"Every state would point a finger at HHS and say, 'They made us do it. They took the money away from us. State officials, advocates, providers and recipients would come unglued," he says.

When an individual state tries to cut programs, notes Dr. Hendrickson, individual recipients of those services are very vocal with complaints. "Multiply that by the hundreds of thousands and see what impact that has on Congress," he says.

Dr. Hendrickson asks, "What congressman is going to get up there and say, 'CMS was absolutely correct in cutting 200,000 people with developmentally or physical disabilities off the Medicaid rolls in our state, and those 10,000 poor 90-year-old women in our nursing homes didn't really need Medicaid support anyway?"

For this reason, says Dr. Hendrickson, "I don't think CMS has much in the way of leverage in situations where multiple states don't go along with new legislation. The feds have the hammer, but they can't use it."

Subject to contempt charges

If the state doesn't follow the PPACA, says Mr. Rosenstein, it is subject to litigation by beneficiary advocates or providers. If you don't follow the eligibility rules and improperly denied somebody coverage, he says, the state can be sued and the court can compel the state to act.

Mr. Rosenstein points to his own experience as California's Medicaid director, when advocates disagreed with the interpretation of the law requiring certain steps to transfer individuals from Supplemental Security Income to Medi-Cal, and sued the department.

"A judge found us out of compliance. We didn't have any choice but to follow the law," says Mr. Rosenstein. "If you don't comply, then you subject both your department and yourself to contempt charges."

Repercussions for not complying with federal law can be enforced upon you thorough the courts as a result of third-party action, explains Mr. Rosenstein. "It can go as far as the court appointing a receiver to basically run your program," he says. "I've never seen that in Medicaid, but if you don't comply, you risk having the courts take over your program."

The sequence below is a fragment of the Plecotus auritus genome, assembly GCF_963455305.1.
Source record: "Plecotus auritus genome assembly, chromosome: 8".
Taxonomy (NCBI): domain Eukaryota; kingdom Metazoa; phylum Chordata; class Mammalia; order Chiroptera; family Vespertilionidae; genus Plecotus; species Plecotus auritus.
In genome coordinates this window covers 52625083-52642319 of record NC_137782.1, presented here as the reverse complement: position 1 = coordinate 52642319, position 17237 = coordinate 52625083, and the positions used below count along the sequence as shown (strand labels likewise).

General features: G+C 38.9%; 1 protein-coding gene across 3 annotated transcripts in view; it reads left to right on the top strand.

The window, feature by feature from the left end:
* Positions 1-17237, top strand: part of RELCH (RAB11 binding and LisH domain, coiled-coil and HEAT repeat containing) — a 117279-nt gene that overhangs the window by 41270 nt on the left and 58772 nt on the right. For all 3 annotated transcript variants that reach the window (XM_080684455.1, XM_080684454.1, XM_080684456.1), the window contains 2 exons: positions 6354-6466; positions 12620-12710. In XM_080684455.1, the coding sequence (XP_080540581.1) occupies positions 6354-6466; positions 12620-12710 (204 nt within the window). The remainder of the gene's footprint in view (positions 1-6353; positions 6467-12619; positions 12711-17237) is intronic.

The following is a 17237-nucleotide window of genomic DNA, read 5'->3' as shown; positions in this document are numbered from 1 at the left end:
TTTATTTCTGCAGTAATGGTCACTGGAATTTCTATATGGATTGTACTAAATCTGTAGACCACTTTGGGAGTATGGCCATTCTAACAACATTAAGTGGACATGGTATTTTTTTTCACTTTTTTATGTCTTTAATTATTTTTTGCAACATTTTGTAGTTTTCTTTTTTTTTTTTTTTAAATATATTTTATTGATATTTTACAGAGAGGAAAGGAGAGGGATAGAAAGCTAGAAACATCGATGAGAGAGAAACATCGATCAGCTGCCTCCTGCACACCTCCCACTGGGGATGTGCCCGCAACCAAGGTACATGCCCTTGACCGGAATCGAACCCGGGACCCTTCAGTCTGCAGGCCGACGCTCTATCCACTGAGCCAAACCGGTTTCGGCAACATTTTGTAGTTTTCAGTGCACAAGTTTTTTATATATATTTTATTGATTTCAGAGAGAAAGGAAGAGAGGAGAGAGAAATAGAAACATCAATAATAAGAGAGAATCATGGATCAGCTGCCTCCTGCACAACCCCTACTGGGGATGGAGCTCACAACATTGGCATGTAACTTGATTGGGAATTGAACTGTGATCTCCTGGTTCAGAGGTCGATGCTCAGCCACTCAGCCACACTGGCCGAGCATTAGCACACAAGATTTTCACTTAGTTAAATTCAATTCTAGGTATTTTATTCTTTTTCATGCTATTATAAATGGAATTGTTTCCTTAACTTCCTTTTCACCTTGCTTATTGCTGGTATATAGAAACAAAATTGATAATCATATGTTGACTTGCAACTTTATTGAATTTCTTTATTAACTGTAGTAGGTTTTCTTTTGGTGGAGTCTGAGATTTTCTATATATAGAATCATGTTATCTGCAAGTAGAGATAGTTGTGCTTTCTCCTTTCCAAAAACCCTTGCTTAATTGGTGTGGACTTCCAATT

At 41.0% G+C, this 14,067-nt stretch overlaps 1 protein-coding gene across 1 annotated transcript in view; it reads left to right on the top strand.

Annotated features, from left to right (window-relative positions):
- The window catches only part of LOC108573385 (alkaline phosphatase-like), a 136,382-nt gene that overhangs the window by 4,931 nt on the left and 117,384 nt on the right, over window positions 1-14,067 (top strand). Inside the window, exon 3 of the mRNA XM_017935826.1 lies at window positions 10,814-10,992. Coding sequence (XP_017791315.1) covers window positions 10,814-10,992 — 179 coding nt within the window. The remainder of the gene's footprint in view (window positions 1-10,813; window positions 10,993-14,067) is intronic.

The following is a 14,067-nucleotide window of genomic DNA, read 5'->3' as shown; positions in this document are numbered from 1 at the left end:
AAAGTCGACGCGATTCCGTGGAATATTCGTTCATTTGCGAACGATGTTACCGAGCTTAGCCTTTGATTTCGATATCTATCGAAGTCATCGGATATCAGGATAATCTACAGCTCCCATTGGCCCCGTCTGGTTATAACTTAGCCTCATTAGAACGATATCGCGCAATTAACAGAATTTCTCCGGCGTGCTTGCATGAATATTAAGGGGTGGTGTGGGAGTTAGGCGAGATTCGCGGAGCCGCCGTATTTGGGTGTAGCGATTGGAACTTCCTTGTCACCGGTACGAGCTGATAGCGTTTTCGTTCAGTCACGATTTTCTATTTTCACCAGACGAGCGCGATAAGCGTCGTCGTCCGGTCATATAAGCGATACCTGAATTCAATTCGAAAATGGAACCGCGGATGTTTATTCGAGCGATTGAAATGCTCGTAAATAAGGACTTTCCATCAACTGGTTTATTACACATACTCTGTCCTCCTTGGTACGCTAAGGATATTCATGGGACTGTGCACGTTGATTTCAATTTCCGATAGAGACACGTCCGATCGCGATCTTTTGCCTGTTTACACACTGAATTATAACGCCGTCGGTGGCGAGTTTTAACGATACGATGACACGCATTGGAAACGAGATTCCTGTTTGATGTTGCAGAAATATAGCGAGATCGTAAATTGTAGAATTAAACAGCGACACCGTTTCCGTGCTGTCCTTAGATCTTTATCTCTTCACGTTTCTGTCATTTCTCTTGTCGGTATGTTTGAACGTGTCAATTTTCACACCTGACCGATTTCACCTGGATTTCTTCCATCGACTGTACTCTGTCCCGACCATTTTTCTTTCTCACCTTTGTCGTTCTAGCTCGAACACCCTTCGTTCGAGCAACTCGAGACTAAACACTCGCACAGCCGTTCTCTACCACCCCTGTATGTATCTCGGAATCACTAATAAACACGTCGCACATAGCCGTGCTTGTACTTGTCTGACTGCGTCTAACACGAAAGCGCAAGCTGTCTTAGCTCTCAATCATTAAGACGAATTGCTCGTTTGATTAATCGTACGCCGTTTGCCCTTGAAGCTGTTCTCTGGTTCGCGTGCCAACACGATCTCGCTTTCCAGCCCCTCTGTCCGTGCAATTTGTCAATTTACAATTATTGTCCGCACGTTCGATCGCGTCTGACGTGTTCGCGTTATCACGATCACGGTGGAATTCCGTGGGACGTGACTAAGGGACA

Expansion is the issue

"For a number of states, the Medicaid expansion is the issue," says Mark Trail, managing principal at Health Management Associates in Atlanta, particularly those that have been more conservative with their eligibility requirements around adults. He notes that a December 2010 analysis done by the Texas Health and Human Services Commission concluded that the state would lose $15 billion in federal funding and increase its uninsured by 2.6 million if it opted out of Medicaid.

"Obviously, then, their conclusion was that opting out is not the way to go," says Mr. Trail. "I think that was instructive to a lot of states that were also thinking that way. I am not hearing about states talking about opting out now, while there was that kind of discussion going on before."

If a state doesn't comply with the Medicaid expansion, Mr. Trail says that the federal government is likely to use whatever weight of authority it has to make the states comply. "Based on my experience with the feds, if you are noncompliant with something and they know about it, then they have the right to come in and perform audits and take exception to things that you're doing," he says.

Mr. Trail says that regarding withholding of all federal funds, "I believe it would be in their purview to do that. Obviously that would be a huge political move for them to make."

Another possibility, says Mr. Trail, is that CMS could go through the courts to compel the state to act. "I don't know that CMS by themselves would have the authority to come in and take over," he says. "But CMS aside, there is another issue, and that is the member issue."

If a state didn't act, says Mr. Trail, various advocacy/legal rights attorneys would quickly locate individuals who couldn't get onto the program despite being entitled by federal law to coverage.

"There are quite a few ways that a state could be compelled to act," says Mr. Trail. "I can't imagine that nothing would happen. I just don't see that as a possibility."

Contact Dr. Hendrickson at (609) 213-0685 or leslie.c.hendrickson@gmail.com, Mr. Park at (510) 524-8033 or park@cbpp.org, Mr. Rosenstein at (916) 792-3740 or srosenstein@healthmanagement.com, and Mr. Trail at (404) 522-0442 or mtrail@healthmanagement.com.